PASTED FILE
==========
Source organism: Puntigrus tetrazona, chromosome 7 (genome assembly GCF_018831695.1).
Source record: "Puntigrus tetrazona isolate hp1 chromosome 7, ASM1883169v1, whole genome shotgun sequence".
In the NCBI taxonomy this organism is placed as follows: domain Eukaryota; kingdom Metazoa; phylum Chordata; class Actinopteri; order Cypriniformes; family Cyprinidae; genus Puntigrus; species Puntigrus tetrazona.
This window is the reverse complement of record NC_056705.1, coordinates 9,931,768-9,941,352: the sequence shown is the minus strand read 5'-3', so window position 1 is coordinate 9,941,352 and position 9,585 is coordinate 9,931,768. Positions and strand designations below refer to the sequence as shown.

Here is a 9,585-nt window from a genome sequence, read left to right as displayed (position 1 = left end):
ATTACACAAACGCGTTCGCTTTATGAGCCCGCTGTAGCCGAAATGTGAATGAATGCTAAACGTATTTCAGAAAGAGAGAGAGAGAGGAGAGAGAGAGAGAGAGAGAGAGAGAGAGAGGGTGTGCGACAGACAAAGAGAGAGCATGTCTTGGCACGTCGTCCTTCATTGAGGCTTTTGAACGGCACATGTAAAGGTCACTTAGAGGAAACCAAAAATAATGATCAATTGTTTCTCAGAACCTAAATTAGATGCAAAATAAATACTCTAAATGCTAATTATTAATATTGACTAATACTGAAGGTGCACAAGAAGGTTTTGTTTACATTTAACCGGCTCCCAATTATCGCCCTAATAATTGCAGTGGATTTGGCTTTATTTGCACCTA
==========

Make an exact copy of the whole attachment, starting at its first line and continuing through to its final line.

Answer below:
Source organism: Puntigrus tetrazona, chromosome 7 (genome assembly GCF_018831695.1).
Source record: "Puntigrus tetrazona isolate hp1 chromosome 7, ASM1883169v1, whole genome shotgun sequence".
In the NCBI taxonomy this organism is placed as follows: domain Eukaryota; kingdom Metazoa; phylum Chordata; class Actinopteri; order Cypriniformes; family Cyprinidae; genus Puntigrus; species Puntigrus tetrazona.
This window is the reverse complement of record NC_056705.1, coordinates 9,931,768-9,941,352: the sequence shown is the minus strand read 5'-3', so window position 1 is coordinate 9,941,352 and position 9,585 is coordinate 9,931,768. Positions and strand designations below refer to the sequence as shown.

Here is a 9,585-nt window from a genome sequence, read left to right as displayed (position 1 = left end):
ATTACACAAACGCGTTCGCTTTATGAGCCCGCTGTAGCCGAAATGTGAATGAATGCTAAACGTATTTCAGAAAGAGAGAGAGAGAGGAGAGAGAGAGAGAGAGAGAGAGAGAGAGAGGGTGTGCGACAGACAAAGAGAGAGCATGTCTTGGCACGTCGTCCTTCATTGAGGCTTTTGAACGGCACATGTAAAGGTCACTTAGAGGAAACCAAAAATAATGATCAATTGTTTCTCAGAACCTAAATTAGATGCAAAATAAATACTCTAAATGCTAATTATTAATATTGACTAATACTGAAGGTGCACAAGAAGGTTTTGTTTACATTTAACCGGCTCCCAATTATCGCCCTAATAATTGCAGTGGATTTGGCTTTATTTGCACCTA